Spain serves as a bridge between Latin America and the EU, as representatives from both regions meet to address common challenges

The president of CAF-Development Bank of Latin America and the Caribbean, Sergio Díaz-Granados, believes that this week’s upcoming meeting of government officials from both blocs ‘will be an opportunity of historic significance’

UE América Latina
Some of the participants at the event organized by CAF at Casa de América on Wednesday.ZIPI (EFE)

On Wednesday, Spain’s First Vice President Nadia Calviño emphasized that country’s role in strengthening relations between the European Union and Latin America, which she defined as strategic. “Spain has a key role to play as a bridge between these two continents,” she declared at an event held at the Casa de América in Madrid. Organized by CAF-Development Bank of Latin America and the Caribbean, the event served to analyze some of the common challenges that the two regions face in three major areas: the transition to green energy, digital transformation and human development.

Just a couple of days before the informal meeting that will be held for the first time by EU ministers of economy and finance and the Community of Latin American and Caribbean States (CELAC) in Santiago de Compostela, Spain, Calviño called for strengthening ties between the two regions in a particularly turbulent environment. “In recent years, we have seen it all: the pandemic, a war on Europe’s doorstep… [and] now we are seeing natural disasters that overwhelm all of us around the world… Amid the global challenges of geopolitical tensions [and] trade fragmentation, I believe that a commitment to multilateralism and cooperation is particularly important,” she said.

CAF’s president, Sergio Díaz-Granados, who promoted this meeting of ministers from both blocs, is confident that “it will be an opportunity of historic significance.” He called for concrete results that take advantage of last July’s announcement by the President of the European Commission, Ursula von der Leyen, that €45 billion ($48,339,765,000) will be made available to Latin America in financing plans through the Global Gateway tool.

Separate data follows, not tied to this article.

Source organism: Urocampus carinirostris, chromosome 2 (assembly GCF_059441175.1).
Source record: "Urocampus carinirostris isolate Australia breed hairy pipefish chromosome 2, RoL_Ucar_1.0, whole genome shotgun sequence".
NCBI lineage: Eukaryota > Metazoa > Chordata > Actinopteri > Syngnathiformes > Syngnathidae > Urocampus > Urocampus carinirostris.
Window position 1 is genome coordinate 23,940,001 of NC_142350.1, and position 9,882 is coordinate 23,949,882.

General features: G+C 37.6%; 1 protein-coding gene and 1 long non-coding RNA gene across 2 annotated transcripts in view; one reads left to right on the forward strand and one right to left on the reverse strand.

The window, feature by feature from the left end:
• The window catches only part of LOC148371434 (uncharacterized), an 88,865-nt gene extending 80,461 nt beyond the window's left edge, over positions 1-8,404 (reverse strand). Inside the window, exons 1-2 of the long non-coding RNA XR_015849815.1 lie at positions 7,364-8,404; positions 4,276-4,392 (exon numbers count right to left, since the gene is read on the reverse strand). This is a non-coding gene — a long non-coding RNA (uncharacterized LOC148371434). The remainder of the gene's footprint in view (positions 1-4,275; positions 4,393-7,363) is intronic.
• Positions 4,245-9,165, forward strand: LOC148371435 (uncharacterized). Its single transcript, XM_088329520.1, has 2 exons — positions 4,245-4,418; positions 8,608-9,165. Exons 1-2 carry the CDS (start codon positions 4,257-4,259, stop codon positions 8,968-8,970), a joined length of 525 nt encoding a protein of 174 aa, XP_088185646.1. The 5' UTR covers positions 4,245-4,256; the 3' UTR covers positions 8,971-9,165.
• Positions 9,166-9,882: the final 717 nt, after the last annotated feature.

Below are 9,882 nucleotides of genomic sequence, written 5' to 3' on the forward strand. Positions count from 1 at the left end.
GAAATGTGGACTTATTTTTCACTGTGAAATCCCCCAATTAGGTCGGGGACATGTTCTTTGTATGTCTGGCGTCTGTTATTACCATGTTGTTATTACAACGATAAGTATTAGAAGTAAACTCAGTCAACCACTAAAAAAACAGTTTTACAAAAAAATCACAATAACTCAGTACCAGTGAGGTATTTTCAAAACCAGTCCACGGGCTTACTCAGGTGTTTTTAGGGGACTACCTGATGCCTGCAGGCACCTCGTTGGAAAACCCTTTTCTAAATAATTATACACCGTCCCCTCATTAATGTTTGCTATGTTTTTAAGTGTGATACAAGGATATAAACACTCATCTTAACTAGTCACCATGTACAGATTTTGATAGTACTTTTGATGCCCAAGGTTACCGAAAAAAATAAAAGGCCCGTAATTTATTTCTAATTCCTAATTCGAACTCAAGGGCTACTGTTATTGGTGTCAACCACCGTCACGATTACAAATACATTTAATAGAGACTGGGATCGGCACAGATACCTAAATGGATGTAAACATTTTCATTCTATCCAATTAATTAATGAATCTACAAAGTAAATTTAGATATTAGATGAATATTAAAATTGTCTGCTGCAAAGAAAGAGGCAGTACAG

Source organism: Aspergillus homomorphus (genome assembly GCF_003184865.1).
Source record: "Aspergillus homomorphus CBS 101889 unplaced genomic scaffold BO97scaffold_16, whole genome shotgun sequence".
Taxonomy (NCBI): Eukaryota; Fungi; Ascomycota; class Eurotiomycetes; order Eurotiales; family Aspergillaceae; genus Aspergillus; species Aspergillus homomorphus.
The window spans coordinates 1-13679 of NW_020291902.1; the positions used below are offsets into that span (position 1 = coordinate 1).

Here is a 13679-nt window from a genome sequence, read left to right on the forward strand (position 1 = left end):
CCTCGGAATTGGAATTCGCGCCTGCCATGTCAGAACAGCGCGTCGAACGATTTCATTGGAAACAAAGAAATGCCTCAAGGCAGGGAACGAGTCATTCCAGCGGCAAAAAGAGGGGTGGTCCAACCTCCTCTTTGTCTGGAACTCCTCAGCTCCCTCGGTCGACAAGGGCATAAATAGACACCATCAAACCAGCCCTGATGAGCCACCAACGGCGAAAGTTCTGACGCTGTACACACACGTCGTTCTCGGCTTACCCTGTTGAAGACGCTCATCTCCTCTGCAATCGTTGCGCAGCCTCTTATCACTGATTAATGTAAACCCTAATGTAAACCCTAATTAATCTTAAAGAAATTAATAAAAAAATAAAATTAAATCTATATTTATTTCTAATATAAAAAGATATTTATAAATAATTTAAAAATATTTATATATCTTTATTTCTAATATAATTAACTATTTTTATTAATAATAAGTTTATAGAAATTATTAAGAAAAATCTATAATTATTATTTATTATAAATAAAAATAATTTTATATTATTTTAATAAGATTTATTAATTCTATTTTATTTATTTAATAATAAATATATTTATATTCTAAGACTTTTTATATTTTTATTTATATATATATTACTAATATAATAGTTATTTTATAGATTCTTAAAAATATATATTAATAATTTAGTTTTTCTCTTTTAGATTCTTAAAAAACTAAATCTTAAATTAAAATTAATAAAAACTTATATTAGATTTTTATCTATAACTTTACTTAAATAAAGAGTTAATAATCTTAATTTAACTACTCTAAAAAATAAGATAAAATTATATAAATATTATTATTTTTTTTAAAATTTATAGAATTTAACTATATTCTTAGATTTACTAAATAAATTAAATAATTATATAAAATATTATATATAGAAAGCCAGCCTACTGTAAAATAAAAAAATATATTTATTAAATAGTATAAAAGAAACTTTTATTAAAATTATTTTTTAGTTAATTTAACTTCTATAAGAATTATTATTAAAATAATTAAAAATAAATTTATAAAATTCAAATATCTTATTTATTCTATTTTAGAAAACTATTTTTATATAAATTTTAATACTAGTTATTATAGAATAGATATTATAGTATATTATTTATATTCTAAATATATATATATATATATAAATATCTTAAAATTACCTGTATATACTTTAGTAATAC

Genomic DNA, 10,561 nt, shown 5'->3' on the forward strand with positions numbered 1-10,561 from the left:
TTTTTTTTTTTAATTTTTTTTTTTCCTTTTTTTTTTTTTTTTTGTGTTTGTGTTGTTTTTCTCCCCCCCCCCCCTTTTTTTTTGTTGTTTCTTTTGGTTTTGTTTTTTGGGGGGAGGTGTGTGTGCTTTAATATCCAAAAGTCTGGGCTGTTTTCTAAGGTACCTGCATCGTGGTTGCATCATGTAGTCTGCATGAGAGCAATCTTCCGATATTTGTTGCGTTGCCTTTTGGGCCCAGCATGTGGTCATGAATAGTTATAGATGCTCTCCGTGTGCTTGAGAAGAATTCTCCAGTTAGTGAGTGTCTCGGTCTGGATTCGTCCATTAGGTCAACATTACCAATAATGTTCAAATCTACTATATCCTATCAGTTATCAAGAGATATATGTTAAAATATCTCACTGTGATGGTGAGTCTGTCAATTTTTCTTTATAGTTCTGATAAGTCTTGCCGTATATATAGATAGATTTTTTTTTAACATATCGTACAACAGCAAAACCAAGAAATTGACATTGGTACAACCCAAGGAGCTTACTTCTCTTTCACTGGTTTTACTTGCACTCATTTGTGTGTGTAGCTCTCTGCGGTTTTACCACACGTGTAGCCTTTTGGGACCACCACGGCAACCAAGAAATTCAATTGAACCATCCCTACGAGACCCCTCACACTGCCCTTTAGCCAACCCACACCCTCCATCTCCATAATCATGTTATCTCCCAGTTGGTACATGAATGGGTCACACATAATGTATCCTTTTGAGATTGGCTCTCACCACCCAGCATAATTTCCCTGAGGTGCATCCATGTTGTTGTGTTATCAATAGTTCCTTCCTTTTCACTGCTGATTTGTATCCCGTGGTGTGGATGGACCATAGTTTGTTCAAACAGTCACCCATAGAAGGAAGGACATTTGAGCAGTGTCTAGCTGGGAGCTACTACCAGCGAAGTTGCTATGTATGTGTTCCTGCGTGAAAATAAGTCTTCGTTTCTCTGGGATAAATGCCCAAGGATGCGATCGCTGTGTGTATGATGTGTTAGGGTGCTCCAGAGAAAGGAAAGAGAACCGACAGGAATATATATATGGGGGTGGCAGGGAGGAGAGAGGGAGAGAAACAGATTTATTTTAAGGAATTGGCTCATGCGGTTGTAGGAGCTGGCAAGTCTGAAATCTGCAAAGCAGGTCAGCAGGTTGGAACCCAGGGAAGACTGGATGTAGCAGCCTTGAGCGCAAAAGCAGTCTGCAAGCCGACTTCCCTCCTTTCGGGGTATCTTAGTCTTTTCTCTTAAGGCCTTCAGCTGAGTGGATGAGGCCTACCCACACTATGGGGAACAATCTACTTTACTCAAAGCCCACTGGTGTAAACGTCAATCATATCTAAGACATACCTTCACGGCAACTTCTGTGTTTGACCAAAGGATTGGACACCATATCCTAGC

In the same vein, Calviño said that, unlike other meetings where good intentions and “blah, blah, blah” prevail, this one — which was organized under the auspices of the Council of the EU, where Spain currently occupies the presidency — features substantive discussion and a list of strategic projects that will be followed through on. The Minister of Economy noted that trade between the two regions has increased by 40% in 10 years, and together they comprise 60 countries representing 14% of the world’s population and 21% of global GDP.

Speakers frequently noted that Latin America has much to contribute. “For many years, it has been seen as a region that is a source of problems in the world, but it is also important to convey the message that it offers many solutions to the world’s problems, particularly with respect to energy transition, which will draw heavily on goods produced in Latin America,” said Alex Contreras, Peru’s Minister of Economy and Finance and President of CAF’s Board of Directors.

Although the region is rich in the metals needed to manufacture batteries for electric cars, like cobalt, nickel and lithium, Latin America seeks to go beyond being a mere supplier of raw materials, as Mauricio Cárdenas, professor of Global Leadership at Columbia University’s School of International and Public Affairs and Colombia’s former minister of finance, explained in one of the panels. “We do not want to repeat the cycle of supplying raw materials and having a new process of deindustrialization. We must not repeat the experience of selling low-value-added products. The agreements must be based on creating added value and inserting Latin America into electric car production value chains.”